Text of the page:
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20121205
20121213
Search Results 0 to 12 of about 13 (some duplicates have been removed)
're looking for help. >> susie: and house speaker boehner accuses president obama of wasting another week in the fiscal cliff negotiations. >> tom: that and more tonight on "n.b.r."! >> susie: the job market is proving to be surprisingly resilient. american employers hired 146,000 workers in november, much more than expected. and the unemployment rate fell to 7.7%, the lowest level since december of 2008. as erika miller reports, that wasn't the only surprise in today's report. >> reporter: almost no one on wall street saw this good news coming. there was every reason to think hiring would be weak last month. after all, many parts of the east coast are still recovering from devastation caused by superstorm sandy. >> i think the most likely explanation here is sandy's impact was significant but was so short-lived that it didn't extend to the sample period of the employment report which was the week that covered november 12. >> reporter: hiring was also supposed to be weak due to worries about the fiscal cliff. with $600 billion in automatic tax hikes and government spending cuts set to sta
endorse the g.o.p. plan. for now, house speaker boehner put the ball in the president's court, releasing a statement: "the president now has an obligation to respond with a proposal that can pass both chambers of congress." >> susie: we turn tonight to other opinions on the fiscal cliff impasse. we talk with the chairman of the national governor's association, and we also hear from a leading advocate for responsible fiscal policy. we begin with governor jack markell, the democrat from delaware. he was one of six governors meeting with president obama today to talk about how the fiscal cliff impacts their states. i asked him what was his message to the president. >> our message was pretty straightforward. we believe that it is important that governors have a seat at the table as the president and leaders in coness are negotiating issues around the fiscal cliff. we think it is really important that they get something done because, obviously, if tax rates go up on middle-class americans come next month, it will be bad for those middle-class americans, it is will be bad for our states, and w
president spoke by telephone with house speaker john boehner. no specifics on what they said to each other, but it was their first conversation in a week. eventually the two sides will get down to bargaining over specifics, including entitlements. one idea may be to change the way the government measures inflation. that may sound like a small change, but, as darren gersh reports, it could have a big impact. >> reporter: if the price of oranges goes up, consumers will buy apples and other cheaper foods. we know that. economists call that switching "substitution," but that change in bevior doesn't show up in the official inflation rate. so most economists think the current consumer price index overstates the actual cost of living. that's important because the inflation rate is used to set tax brackets and social security benefits. moving to a more accurate inflation measure called the "chained c.p.i." would cut the deficit by $200 billion over ten years. supporters say the change wouldn't cut benefits. >> if we're making the change to reflect what is the real cost of living, as opposed to a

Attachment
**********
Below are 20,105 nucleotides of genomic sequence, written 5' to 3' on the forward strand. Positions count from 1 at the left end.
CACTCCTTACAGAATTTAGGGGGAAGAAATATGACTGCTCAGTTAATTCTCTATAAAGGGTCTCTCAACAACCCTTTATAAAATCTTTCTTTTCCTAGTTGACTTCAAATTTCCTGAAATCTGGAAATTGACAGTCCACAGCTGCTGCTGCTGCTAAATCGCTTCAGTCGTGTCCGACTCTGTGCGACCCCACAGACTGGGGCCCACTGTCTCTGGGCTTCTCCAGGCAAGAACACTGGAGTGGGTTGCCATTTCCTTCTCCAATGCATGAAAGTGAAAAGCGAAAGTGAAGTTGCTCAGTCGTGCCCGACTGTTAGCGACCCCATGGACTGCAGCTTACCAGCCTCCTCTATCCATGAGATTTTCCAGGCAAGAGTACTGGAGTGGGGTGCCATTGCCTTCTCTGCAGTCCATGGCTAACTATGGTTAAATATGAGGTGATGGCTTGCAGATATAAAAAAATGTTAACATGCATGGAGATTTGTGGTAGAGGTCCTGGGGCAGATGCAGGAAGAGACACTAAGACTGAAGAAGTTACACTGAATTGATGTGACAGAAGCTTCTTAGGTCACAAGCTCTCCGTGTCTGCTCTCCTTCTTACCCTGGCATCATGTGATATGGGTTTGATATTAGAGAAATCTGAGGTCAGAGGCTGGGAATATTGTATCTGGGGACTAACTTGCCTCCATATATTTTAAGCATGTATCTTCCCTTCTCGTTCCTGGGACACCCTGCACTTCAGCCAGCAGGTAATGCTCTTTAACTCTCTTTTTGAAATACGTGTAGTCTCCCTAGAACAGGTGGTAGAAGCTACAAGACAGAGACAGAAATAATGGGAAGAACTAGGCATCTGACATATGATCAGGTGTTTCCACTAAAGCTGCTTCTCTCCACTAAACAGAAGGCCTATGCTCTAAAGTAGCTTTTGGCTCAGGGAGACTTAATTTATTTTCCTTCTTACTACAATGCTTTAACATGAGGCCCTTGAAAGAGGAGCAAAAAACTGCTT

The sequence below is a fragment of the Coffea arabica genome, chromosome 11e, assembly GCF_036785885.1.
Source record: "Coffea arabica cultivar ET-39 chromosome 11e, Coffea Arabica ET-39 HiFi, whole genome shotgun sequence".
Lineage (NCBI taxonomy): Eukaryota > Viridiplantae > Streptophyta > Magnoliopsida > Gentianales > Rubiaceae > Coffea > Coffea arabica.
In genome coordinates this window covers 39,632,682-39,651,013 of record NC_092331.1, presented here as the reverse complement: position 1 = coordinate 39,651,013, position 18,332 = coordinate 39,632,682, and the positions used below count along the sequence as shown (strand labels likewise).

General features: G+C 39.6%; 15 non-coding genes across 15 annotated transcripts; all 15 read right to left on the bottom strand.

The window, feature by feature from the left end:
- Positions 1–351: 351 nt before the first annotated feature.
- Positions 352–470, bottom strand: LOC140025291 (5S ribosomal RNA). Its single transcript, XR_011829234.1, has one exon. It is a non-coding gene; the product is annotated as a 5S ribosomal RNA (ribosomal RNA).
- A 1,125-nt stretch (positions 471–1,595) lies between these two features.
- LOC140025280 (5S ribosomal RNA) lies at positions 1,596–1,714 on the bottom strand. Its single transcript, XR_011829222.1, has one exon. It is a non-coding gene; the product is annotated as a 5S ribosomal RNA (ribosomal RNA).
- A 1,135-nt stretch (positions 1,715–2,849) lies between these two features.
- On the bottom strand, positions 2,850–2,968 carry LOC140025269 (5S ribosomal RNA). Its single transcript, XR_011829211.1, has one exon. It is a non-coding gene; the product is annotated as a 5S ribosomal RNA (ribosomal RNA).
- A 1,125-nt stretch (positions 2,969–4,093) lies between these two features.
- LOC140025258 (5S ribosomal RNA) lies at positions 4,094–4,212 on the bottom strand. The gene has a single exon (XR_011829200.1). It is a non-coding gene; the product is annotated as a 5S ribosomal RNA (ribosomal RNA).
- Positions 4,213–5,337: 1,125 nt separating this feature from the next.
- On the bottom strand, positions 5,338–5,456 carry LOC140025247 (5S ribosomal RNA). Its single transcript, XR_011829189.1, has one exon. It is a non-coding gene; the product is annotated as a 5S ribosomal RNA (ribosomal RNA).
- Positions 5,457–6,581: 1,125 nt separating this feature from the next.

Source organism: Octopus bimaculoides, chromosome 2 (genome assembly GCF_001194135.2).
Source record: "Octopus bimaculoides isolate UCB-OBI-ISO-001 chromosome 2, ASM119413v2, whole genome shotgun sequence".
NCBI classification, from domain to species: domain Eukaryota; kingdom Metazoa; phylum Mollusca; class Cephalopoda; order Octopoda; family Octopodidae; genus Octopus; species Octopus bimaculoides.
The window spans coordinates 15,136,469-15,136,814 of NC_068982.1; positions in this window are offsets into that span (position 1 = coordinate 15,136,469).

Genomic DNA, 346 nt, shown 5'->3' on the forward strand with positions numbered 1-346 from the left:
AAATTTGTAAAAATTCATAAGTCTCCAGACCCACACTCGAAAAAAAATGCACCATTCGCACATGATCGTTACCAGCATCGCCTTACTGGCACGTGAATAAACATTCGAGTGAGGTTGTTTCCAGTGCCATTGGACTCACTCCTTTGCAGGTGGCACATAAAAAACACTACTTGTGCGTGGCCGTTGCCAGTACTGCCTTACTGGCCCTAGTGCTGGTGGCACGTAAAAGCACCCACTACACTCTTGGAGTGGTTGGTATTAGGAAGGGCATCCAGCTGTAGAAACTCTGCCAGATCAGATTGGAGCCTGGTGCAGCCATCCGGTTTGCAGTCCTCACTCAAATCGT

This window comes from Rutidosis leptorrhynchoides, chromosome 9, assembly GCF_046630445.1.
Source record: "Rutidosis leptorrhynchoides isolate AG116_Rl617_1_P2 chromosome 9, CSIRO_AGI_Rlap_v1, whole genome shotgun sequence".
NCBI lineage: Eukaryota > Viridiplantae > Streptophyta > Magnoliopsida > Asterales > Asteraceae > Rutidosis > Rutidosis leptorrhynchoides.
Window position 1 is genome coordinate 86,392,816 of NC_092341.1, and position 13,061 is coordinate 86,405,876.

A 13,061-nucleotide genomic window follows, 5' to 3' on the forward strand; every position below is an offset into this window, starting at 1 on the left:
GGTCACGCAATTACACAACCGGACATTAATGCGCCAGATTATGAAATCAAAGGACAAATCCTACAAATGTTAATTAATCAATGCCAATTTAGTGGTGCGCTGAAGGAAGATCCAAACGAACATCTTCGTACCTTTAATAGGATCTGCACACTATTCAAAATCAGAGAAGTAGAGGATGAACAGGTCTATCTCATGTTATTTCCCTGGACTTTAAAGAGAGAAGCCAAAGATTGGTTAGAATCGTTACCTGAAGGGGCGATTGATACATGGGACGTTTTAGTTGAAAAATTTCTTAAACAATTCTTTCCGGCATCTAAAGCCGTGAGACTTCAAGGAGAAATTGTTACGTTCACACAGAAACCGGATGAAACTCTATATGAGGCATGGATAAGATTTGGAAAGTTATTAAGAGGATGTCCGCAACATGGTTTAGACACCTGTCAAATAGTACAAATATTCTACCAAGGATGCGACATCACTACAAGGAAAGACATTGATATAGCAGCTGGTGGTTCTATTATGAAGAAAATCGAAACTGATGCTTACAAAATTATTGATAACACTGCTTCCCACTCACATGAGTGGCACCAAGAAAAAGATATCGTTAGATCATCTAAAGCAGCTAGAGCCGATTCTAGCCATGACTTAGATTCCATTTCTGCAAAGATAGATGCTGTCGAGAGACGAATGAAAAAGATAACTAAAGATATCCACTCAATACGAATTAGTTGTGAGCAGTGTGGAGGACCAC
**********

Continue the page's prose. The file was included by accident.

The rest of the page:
: house speaker john boehner. the top republican today accused president obama of, "slow walking", the economy to the edge of the cliff. he repeated his call for the president to send congress a plan that can pass both houses of congress. tax rates are the major sticking point. the president wants to raise them for america's highest earners, house republicans strongly oppose: >> instead of reforming the tax code and cutting spending, the president wants to raise tax rates. but even if the president got the tax rate hike that he wanted, understand that we would continue to see trillion dollar deficits for as far as the eye can see. washington's got a spending problem, not a revenue problem. >> tom: congress and the president have 24 days to reach a deal, before the fiscal cliff's tax hikes and spending cuts take effect. >> susie: mark zandi says "bad things will happen to the economy pretty fast" if lawmakers don't settle the fiscal cliff issue. he's chief economist of moody's analytics. so mark falling off the fiscal cliff means bad things. how bad? >> it could be quite bad, susi
Search Results 0 to 12 of about 13 (some duplicates have been removed)